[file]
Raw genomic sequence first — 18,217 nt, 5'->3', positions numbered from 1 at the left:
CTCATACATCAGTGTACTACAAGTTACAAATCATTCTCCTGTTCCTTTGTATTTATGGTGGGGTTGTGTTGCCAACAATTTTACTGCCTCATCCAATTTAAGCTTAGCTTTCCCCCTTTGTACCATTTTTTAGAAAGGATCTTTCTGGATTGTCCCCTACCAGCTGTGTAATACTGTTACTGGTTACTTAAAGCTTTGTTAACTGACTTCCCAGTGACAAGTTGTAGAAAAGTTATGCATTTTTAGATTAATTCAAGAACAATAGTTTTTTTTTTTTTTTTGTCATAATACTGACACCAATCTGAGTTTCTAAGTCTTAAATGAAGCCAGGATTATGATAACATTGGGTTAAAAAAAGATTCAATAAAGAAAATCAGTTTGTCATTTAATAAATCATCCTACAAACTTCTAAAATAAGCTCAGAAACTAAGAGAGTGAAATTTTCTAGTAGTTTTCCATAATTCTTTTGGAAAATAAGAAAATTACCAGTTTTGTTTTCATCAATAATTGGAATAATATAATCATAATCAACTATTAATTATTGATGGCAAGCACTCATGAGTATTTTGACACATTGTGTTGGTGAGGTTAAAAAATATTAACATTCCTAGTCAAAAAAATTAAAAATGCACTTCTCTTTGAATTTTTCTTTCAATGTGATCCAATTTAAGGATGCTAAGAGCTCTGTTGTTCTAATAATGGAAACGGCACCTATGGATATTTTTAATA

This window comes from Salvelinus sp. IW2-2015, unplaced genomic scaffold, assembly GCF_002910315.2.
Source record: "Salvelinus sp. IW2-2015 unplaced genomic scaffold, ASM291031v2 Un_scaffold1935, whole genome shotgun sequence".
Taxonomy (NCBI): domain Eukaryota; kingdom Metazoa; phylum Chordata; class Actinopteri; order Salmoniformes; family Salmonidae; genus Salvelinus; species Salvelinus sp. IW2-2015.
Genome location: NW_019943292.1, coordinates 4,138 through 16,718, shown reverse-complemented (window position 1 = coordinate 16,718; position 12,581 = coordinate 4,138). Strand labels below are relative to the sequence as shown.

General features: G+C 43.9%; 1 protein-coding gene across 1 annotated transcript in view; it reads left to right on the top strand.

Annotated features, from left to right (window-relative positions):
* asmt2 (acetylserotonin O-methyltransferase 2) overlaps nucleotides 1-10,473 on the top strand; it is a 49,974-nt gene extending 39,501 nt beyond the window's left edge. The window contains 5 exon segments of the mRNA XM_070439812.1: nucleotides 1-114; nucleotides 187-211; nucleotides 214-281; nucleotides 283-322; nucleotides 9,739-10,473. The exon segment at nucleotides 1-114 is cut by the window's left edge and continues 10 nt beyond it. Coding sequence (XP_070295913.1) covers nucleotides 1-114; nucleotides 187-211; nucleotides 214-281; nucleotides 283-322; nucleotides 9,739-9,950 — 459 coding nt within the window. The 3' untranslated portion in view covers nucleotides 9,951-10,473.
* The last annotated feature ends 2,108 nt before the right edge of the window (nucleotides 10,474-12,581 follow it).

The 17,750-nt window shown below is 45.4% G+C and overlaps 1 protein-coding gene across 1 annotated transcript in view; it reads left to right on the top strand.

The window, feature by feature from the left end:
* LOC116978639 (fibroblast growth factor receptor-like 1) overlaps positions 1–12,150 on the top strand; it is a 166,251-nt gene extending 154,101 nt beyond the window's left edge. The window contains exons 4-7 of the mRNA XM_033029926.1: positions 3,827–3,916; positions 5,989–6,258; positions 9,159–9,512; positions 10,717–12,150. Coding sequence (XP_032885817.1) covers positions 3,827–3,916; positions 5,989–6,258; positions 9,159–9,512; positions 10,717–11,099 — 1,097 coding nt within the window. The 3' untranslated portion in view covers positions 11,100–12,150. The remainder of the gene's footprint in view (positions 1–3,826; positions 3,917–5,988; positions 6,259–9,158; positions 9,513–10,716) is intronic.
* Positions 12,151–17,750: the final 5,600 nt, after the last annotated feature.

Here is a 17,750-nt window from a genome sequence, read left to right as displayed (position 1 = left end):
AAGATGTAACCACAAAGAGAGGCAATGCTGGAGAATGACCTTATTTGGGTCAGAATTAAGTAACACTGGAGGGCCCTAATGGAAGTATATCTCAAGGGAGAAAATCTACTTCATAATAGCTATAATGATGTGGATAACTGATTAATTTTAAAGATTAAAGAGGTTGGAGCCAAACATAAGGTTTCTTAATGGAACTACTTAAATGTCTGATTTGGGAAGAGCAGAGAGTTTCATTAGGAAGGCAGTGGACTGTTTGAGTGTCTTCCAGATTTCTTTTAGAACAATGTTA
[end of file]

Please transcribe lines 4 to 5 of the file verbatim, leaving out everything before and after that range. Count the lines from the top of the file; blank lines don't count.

Source record: "Salvelinus sp. IW2-2015 unplaced genomic scaffold, ASM291031v2 Un_scaffold1935, whole genome shotgun sequence".
Taxonomy (NCBI): domain Eukaryota; kingdom Metazoa; phylum Chordata; class Actinopteri; order Salmoniformes; family Salmonidae; genus Salvelinus; species Salvelinus sp. IW2-2015.